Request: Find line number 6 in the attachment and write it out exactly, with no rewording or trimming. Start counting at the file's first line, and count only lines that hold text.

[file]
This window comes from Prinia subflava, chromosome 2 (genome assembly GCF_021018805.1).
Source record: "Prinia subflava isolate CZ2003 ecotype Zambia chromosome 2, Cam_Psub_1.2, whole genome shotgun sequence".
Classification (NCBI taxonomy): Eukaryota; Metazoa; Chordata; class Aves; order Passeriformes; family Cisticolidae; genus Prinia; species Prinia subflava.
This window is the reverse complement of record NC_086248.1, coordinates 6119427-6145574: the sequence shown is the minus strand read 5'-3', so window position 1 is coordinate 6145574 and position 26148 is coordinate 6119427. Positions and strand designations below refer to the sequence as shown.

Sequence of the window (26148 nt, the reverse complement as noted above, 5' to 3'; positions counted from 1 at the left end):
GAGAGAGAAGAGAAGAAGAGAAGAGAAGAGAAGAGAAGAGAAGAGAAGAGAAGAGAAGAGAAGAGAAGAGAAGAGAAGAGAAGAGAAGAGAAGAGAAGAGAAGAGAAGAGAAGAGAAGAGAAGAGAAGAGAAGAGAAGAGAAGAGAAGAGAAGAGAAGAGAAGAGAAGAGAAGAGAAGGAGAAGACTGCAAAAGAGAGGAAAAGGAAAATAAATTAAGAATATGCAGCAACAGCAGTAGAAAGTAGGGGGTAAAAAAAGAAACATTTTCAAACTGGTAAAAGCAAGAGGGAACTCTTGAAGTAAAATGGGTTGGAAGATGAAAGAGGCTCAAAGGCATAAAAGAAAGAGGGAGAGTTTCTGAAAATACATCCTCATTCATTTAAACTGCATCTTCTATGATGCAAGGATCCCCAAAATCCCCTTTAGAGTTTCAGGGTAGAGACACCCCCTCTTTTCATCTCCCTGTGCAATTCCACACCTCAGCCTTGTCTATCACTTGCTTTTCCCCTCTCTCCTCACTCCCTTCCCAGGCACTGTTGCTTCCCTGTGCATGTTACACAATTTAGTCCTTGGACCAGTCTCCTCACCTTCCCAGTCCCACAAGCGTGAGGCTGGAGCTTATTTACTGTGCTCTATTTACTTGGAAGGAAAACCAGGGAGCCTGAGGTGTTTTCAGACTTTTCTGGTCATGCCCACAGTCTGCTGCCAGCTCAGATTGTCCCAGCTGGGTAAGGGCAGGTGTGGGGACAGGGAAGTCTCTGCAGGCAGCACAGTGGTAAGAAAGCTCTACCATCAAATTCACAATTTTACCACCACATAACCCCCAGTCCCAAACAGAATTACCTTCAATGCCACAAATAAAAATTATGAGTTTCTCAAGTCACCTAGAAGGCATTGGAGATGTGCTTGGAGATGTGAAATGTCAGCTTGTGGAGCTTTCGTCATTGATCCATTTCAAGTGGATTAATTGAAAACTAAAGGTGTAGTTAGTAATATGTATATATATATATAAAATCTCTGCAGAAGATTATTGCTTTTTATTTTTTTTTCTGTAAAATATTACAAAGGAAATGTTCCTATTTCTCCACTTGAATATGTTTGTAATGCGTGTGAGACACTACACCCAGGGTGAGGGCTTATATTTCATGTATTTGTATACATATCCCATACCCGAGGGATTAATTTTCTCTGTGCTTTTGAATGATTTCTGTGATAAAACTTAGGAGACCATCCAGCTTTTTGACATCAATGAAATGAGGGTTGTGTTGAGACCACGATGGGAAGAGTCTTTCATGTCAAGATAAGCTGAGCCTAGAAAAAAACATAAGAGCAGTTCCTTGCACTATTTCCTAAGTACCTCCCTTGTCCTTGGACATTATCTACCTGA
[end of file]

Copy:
GAGAGAGAAGAGAAGAAGAGAAGAGAAGAGAAGAGAAGAGAAGAGAAGAGAAGAGAAGAGAAGAGAAGAGAAGAGAAGAGAAGAGAAGAGAAGAGAAGAGAAGAGAAGAGAAGAGAAGAGAAGAGAAGAGAAGAGAAGAGAAGAGAAGAGAAGAGAAGAGAAGAGAAGAGAAGAGAAGGAGAAGACTGCAAAAGAGAGGAAAAGGAAAATAAATTAAGAATATGCAGCAACAGCAGTAGAAAGTAGGGGGTAAAAAAAGAAACATTTTCAAACTGGTAAAAGCAAGAGGGAACTCTTGAAGTAAAATGGGTTGGAAGATGAAAGAGGCTCAAAGGCATAAAAGAAAGAGGGAGAGTTTCTGAAAATACATCCTCATTCATTTAAACTGCATCTTCTATGATGCAAGGATCCCCAAAATCCCCTTTAGAGTTTCAGGGTAGAGACACCCCCTCTTTTCATCTCCCTGTGCAATTCCACACCTCAGCCTTGTCTATCACTTGCTTTTCCCCTCTCTCCTCACTCCCTTCCCAGGCACTGTTGCTTCCCTGTGCATGTTACACAATTTAGTCCTTGGACCAGTCTCCTCACCTTCCCAGTCCCACAAGCGTGAGGCTGGAGCTTATTTACTGTGCTCTATTTACTTGGAAGGAAAACCAGGGAGCCTGAGGTGTTTTCAGACTTTTCTGGTCATGCCCACAGTCTGCTGCCAGCTCAGATTGTCCCAGCTGGGTAAGGGCAGGTGTGGGGACAGGGAAGTCTCTGCAGGCAGCACAGTGGTAAGAAAGCTCTACCATCAAATTCACAATTTTACCACCACATAACCCCCAGTCCCAAACAGAATTACCTTCAATGCCACAAATAAAAATTATGAGTTTCTCAAGTCACCTAGAAGGCATTGGAGATGTGCTTGGAGATGTGAAATGTCAGCTTGTGGAGCTTTCGTCATTGATCCATTTCAAGTGGATTAATTGAAAACTAAAGGTGTAGTTAGTAATATGTATATATATATATAAAATCTCTGCAGAAGATTATTGCTTTTTATTTTTTTTTCTGTAAAATATTACAAAGGAAATGTTCCTATTTCTCCACTTGAATATGTTTGTAATGCGTGTGAGACACTACACCCAGGGTGAGGGCTTATATTTCATGTATTTGTATACATATCCCATACCCGAGGGATTAATTTTCTCTGTGCTTTTGAATGATTTCTGTGATAAAACTTAGGAGACCATCCAGCTTTTTGACATCAATGAAATGAGGGTTGTGTTGAGACCACGATGGGAAGAGTCTTTCATGTCAAGATAAGCTGAGCCTAGAAAAAAACATAAGAGCAGTTCCTTGCACTATTTCCTAAGTACCTCCCTTGTCCTTGGACATTATCTACCTGA